boston.com News your connection to The Boston Globe
MUSIC REVIEW

At Warped, punk fun in the mud

NORTHAMPTON -- As the final show of the 11th annual Vans Warped Tour neared its conclusion on Monday -- with crew members and musicians from other bands joining My Chemical Romance for its single ''Helena" -- there was a sense of elation onstage.

For some of the 20,000 in attendance, however, the overriding emotion may have been relief. The eight-plus hour event was a practice in patience for many, especially those who traveled to the Three Counties Fairground only to find that an accident on the Mass. Pike had snowballed into a traffic nightmare. The trip from Boston averaged between four and six hours for many punk pilgrims.

Those who did make it were greeted with a rain-soaked racetrack infield that had turned into a muddy mess. In a scene reminiscent of Woodstock '94, fans covered in mud from head to toe frolicked in large puddles and threw handfuls of mud at anyone within striking distance. Abandoned sandals, shoes, and shirts littered the ground.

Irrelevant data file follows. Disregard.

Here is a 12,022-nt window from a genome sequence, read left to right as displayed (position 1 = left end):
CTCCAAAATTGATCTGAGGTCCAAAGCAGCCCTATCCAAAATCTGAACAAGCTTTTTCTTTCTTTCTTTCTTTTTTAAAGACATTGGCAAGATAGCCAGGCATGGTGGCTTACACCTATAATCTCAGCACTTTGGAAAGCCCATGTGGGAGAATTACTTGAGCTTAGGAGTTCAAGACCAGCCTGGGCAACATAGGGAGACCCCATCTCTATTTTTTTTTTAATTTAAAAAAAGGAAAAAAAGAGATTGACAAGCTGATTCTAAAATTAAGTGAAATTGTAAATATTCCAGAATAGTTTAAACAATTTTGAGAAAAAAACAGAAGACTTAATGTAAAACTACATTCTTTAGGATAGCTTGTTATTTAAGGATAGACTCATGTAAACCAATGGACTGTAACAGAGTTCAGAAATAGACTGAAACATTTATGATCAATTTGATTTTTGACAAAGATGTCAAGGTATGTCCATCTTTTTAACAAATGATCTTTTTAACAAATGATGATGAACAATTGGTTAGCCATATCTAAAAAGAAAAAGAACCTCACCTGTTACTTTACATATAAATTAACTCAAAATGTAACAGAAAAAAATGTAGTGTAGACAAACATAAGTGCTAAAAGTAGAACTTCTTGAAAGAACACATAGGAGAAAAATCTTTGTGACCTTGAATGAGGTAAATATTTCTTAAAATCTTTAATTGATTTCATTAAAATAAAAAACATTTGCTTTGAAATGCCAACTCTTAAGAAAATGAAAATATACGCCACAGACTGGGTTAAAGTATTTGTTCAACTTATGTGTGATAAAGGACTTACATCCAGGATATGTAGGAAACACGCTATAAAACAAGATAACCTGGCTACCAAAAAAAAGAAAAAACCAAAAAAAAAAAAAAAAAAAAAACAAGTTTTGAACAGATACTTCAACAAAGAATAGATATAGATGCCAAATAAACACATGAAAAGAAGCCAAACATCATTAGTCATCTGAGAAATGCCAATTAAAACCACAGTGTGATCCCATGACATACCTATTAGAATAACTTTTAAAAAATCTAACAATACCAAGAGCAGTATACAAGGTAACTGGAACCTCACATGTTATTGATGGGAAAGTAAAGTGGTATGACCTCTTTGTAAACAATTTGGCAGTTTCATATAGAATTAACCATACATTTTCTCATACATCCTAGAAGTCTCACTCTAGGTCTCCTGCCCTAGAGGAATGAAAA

Yet the inconveniences did little to dampen the enthusiasm for a punk-rock cavalcade that spanned nine stages and offered nonstop music. The crowd embraced the Offspring like influential uncles, and the band's career-spanning set offered up such radio-friendly hits as ''Come Out and Play" and ''Self Esteem."

My Chemical Romance followed in the final main-stage set of the day, and though the introductory segue from ''The Star-Spangled Banner" to ''I'm Not Okay (I Promise)" drew a large cheer, many in attendance took this as an opportunity to head for the exits.

It may not have been Boston, but the Dropkick Murphys were still greeted like hometown heroes, and a guest appearance by Rancid's Lars Frederiksen on ''The Burning" inspired the gathering. Waving large banners and flags, the crowd could have been attending a European festival.

Other highlights of the day included: a solo acoustic performance of ''Stare at the Sun" by Thrice singer Dustin Kensrue; a more thrashing version of the Transplants' ''Diamonds and Guns" than the one featured in a Garnier Fructis commercial; and an enthusiastic audience sing-along on Fall Out Boy's ''Sugar, We're Goin' Down."

SEARCH THE ARCHIVES
 
Today (free)
Yesterday (free)
Past 30 days
Last 12 months
 Advanced search / Historic Archives